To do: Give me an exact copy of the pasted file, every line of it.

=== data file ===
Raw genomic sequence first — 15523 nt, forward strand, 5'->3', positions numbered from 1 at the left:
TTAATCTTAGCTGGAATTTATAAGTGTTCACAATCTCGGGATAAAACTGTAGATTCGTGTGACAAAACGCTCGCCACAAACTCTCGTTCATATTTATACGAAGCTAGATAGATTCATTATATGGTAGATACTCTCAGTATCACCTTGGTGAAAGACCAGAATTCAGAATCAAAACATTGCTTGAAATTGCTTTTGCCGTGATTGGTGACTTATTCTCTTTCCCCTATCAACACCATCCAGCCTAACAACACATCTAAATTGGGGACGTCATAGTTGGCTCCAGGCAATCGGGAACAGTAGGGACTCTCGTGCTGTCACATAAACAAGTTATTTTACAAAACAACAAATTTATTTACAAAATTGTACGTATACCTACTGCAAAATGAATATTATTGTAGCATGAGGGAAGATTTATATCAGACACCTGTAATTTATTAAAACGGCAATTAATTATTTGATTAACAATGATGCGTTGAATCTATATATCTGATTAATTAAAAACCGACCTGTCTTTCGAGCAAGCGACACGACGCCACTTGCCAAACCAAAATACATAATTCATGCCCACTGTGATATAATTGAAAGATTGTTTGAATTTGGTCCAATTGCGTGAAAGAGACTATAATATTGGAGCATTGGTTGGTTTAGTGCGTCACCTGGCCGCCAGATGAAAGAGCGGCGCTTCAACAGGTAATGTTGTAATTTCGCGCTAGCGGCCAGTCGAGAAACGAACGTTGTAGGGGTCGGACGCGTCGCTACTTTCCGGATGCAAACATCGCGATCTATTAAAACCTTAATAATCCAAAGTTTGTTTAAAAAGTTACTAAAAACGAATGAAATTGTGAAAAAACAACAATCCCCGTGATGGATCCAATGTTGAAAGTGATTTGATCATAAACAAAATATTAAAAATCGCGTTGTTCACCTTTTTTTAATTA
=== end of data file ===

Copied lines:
Raw genomic sequence first — 15523 nt, forward strand, 5'->3', positions numbered from 1 at the left:
TTAATCTTAGCTGGAATTTATAAGTGTTCACAATCTCGGGATAAAACTGTAGATTCGTGTGACAAAACGCTCGCCACAAACTCTCGTTCATATTTATACGAAGCTAGATAGATTCATTATATGGTAGATACTCTCAGTATCACCTTGGTGAAAGACCAGAATTCAGAATCAAAACATTGCTTGAAATTGCTTTTGCCGTGATTGGTGACTTATTCTCTTTCCCCTATCAACACCATCCAGCCTAACAACACATCTAAATTGGGGACGTCATAGTTGGCTCCAGGCAATCGGGAACAGTAGGGACTCTCGTGCTGTCACATAAACAAGTTATTTTACAAAACAACAAATTTATTTACAAAATTGTACGTATACCTACTGCAAAATGAATATTATTGTAGCATGAGGGAAGATTTATATCAGACACCTGTAATTTATTAAAACGGCAATTAATTATTTGATTAACAATGATGCGTTGAATCTATATATCTGATTAATTAAAAACCGACCTGTCTTTCGAGCAAGCGACACGACGCCACTTGCCAAACCAAAATACATAATTCATGCCCACTGTGATATAATTGAAAGATTGTTTGAATTTGGTCCAATTGCGTGAAAGAGACTATAATATTGGAGCATTGGTTGGTTTAGTGCGTCACCTGGCCGCCAGATGAAAGAGCGGCGCTTCAACAGGTAATGTTGTAATTTCGCGCTAGCGGCCAGTCGAGAAACGAACGTTGTAGGGGTCGGACGCGTCGCTACTTTCCGGATGCAAACATCGCGATCTATTAAAACCTTAATAATCCAAAGTTTGTTTAAAAAGTTACTAAAAACGAATGAAATTGTGAAAAAACAACAATCCCCGTGATGGATCCAATGTTGAAAGTGATTTGATCATAAACAAAATATTAAAAATCGCGTTGTTCACCTTTTTTTAATTA